From what has since been ascertained, it appears beyond doubt that the fire was the act of an incendiary, who obtained entrance into the premises by means of a skeleton key, which was discovered by the police in the door of the factory, the approach to which was a narrow dark lane at the back, and from circumstances that have transpired it is expected that the guilty party  will in a few hours be in the custody of the police. About three weeks since the Duke of Normandy, in consequence of a threatening letter received, endeavoured to effect insurance on the property in the Sun Fire-office, but the directors declined the offer on account of the heavy sum which was required. The premises destroyed have only been erected  few months, and were wholly detached from any other premises.

The Duke of Normandy, in an interview with the reporter yesterday, said no one worked in the factory but himself, and that the whole of his improved rockets, models, and other important inventions, were destroyed. Several them had been highly approved of by Her Majesty’s Government, and it was their intention to have introduced them into the services, but some difficulties ensued respecting the treaty of which was required 60,000 which was required by by the noble Duke, and the offer was abandoned. He estimates his loss at upwards of 4,000'.

(not sure from the report what the unit of currency was - presumably pounds or guineas)

The Duke seems to have had an eventful life - and/or been a fantasist. In January 1845 it was reported that 'Charles Louis de Bourbon, commonly known as the Duke of Normandy' was subject of an alleged assassination attempt 'at his residence, Mulgrave House, Kings Road, Fulham'. The Duke claimed that  a bullet missed him by 'an inch or two'  and blamed the attack on 'Roman Catholics' who were 'against him for having lately abjured their creed. Three weeks previously  he had received a latter from a French priest, warning him of a plot to take his life, and he had also received two other communications informing him of a conspiracy against him amongst some Frenchmen'  (Royal Cornwall Gazette, 10 January 1845).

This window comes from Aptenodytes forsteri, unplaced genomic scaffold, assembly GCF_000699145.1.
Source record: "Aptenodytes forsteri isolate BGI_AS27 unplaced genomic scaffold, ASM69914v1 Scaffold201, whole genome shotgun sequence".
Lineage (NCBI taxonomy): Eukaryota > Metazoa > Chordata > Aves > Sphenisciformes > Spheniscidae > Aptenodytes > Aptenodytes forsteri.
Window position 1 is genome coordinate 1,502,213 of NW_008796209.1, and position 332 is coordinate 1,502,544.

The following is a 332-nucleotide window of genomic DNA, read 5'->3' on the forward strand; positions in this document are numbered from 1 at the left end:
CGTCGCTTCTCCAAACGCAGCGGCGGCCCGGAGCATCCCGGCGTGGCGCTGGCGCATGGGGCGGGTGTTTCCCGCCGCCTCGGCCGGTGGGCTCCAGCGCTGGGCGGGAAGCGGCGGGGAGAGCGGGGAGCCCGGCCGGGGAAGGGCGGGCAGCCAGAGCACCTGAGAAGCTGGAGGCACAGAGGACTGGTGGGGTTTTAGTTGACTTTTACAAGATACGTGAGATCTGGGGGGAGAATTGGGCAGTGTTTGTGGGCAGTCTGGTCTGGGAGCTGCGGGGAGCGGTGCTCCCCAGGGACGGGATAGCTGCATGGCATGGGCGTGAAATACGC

Update: in a comment to this post, Caroline has suggested that this character appears to be Karl Wilhelm Naundorff (1785-1845), a German watchmaker and weapon designer who styled himself Charles Louis de Bourbon and claimed to be heir to the French throne (i.e. Louis XVII as the child of the executed Louis XVI). In the 1820s he was accused of arson and counterfeiting in Germany - which maybe casts doubt on his claim that New Cross fire was started by others. He was deported by French authorities to England in 1836.

Naundorff - self-styled Louis XVII of New Cross

An 1893 book written on behalf of a rival claimant to the throne confirms that Naundorff was the 'Duke of Normandy' living in New Cross at this time, surrounded by a court of the 'subservient disciples of Minerva House'. The author suggests that 'The truth probably was that Naundorff caused the accident  himself, through some carelessness in handling the inflammable materials in which he was working' and that the arsonist angle had been developed for publicity purposes (see: 'The story of Louis XVII of France' by Elizabeth Edson Gibson Evans, 1893).  

1 comment:

CarolineLD said...

The 'Duke of Normandy' seems to be this rather colourful claimant to the French throne, who was deported to England by Louis Philippe: